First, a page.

LONDON (Reuters) - British new car sales recorded their biggest drop since 2009 last year, falling by more than 5 percent due to uncertainty over potential new diesel charges and weakening consumer confidence since Brexit, an industry body said on Friday.
Registrations ended 2017 at around 2.54 million vehicles, according to provisional data, and are set to fall up to 7 percent this year, the Society of Motor Manufacturers and Traders (SMMT) said.
Demand for diesel cars fell 17 percent as consumers were put off by potential new charges, pushing up average CO2 emissions for new cars for the first time in two decades as some switched to petrol.
Last year’s drop in total sales is the biggest since demand nosedived in 2009 in the wake of the financial crisis, but comes after two years of record highs in 2015 and 2016.
Sales in December fell 13.9 percent and SMMT Chief Executive Mike Hawes said further declines were likely over the next few months.
“The two main reasons are business-led and consumer confidence and the confusion around diesel which has caused hold-off,” he said of last year’s fall.
“The first quarter is going to be tough and March (last year) in particular was an all-time record month. We ain’t going to get that next March.”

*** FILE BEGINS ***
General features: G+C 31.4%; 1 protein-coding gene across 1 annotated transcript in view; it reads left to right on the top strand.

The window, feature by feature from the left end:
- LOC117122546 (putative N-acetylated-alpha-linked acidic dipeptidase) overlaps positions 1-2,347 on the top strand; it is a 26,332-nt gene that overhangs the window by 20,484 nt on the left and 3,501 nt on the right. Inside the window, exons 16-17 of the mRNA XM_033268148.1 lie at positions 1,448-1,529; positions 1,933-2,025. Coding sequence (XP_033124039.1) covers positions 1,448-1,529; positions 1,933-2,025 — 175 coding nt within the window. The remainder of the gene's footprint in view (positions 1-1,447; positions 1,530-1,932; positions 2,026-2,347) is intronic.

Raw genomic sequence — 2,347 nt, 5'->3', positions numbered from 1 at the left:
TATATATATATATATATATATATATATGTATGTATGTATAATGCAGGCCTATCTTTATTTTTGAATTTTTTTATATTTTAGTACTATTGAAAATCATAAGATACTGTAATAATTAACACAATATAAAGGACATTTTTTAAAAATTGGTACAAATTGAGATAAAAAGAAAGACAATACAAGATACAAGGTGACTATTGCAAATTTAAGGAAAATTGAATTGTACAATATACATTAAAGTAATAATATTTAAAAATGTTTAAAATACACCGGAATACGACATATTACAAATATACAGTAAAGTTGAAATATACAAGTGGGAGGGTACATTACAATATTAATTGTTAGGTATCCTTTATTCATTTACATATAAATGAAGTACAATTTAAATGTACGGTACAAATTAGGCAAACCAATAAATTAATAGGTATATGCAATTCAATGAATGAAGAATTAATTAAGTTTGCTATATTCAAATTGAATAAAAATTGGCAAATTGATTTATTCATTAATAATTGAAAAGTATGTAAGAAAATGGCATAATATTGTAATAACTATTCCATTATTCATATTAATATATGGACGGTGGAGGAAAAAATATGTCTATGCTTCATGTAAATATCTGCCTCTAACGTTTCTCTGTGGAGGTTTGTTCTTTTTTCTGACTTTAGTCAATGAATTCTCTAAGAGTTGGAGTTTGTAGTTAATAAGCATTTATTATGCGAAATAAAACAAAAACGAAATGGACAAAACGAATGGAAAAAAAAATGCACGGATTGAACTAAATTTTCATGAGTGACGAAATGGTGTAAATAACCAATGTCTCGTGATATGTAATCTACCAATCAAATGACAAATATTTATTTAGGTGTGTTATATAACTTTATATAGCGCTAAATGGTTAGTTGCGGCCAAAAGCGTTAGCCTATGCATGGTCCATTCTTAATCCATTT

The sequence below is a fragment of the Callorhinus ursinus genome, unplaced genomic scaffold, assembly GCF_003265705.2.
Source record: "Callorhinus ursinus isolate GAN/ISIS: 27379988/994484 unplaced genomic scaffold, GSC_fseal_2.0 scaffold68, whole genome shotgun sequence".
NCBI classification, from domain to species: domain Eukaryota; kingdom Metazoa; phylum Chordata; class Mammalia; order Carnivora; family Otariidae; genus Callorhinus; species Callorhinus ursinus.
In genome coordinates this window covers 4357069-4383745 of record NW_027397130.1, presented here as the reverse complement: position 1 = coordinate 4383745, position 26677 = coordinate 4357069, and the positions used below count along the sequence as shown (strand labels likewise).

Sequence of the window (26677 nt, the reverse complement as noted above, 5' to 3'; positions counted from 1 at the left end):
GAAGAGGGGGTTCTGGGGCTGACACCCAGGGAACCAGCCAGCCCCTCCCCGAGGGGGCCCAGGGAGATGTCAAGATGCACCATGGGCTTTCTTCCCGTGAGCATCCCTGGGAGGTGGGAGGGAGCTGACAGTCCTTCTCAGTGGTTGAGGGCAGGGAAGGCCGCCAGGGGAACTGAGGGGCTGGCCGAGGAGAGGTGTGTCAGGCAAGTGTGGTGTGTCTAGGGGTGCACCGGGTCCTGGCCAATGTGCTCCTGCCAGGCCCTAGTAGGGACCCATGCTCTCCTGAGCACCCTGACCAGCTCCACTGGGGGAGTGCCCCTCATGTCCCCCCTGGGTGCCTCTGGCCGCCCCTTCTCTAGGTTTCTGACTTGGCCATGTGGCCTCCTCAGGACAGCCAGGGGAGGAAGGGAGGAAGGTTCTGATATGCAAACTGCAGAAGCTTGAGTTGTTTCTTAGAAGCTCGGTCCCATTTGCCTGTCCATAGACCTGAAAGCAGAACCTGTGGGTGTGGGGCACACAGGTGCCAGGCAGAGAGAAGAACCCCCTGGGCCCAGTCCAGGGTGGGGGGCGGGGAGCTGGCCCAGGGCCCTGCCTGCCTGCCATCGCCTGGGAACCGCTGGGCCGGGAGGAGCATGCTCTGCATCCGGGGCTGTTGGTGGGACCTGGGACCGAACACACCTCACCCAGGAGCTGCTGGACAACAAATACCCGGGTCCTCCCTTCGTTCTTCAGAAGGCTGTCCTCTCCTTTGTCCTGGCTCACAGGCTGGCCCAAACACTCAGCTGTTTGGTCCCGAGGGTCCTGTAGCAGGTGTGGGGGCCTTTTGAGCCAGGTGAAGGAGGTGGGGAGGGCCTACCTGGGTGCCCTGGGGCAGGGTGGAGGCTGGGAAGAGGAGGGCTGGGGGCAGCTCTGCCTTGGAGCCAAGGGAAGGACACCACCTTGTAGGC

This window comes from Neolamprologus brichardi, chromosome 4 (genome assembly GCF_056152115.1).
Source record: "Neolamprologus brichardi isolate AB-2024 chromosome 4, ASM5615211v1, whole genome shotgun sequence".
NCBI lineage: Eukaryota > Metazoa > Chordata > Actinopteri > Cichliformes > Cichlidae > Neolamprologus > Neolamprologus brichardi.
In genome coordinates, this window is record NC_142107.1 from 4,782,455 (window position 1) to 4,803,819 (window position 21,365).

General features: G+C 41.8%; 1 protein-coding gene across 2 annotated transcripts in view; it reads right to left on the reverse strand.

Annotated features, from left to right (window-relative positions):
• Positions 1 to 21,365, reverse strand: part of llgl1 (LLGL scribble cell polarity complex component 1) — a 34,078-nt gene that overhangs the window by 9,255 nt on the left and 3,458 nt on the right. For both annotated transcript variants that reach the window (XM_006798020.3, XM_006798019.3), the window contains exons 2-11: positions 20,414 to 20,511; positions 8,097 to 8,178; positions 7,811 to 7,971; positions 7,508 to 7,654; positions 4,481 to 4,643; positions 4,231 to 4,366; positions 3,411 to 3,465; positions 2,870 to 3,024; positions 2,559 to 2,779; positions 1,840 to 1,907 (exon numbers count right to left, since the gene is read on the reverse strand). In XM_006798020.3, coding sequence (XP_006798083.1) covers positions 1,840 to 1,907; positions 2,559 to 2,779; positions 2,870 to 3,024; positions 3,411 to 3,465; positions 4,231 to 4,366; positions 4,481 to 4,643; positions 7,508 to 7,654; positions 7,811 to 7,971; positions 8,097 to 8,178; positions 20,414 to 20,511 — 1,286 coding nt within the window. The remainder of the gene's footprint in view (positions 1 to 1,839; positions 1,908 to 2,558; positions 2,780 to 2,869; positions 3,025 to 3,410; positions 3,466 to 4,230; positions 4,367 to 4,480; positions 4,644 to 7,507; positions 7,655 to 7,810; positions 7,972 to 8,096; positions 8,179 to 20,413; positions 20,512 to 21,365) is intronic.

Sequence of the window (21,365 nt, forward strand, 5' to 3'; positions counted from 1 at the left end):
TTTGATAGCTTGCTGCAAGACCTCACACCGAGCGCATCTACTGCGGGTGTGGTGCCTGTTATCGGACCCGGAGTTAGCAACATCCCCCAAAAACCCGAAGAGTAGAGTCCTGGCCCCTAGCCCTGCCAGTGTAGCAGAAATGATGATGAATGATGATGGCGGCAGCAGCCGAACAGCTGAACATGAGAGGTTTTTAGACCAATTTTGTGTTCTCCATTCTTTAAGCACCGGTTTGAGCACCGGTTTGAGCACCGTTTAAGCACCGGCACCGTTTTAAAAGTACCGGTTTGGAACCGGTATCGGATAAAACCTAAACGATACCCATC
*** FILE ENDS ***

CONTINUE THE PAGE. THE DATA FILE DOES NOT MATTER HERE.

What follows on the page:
Britain’s automotive sector is also concerned its cars could face tariffs of up to 10 percent and be hit by customs delays if the government fails to strike the right Brexit deal.
There are investment decisions which are pending as companies await clarification on the terms of a transitional deal which will bridge Britain’s exit from the EU in March 2019 into a new relationship with the bloc, Hawes said.
“Some of those decisions are overdue, they need clarity urgently and certainly the turn of the first quarter is what they have been saying to me,” he said.
Honda (7267.T) is one of several carmakers considering contingency plans involving possible extra warehousing and stockpiling of parts and has said it needs clarity by March on a transitional deal.
Hawes said any additional cost borne by British plants could hit the sector.
“That’s the thin end of the wedge ... How do you secure that next piece of investment when you’re less competitive because you’ve got to warehouse?”
Editing by Mark Potter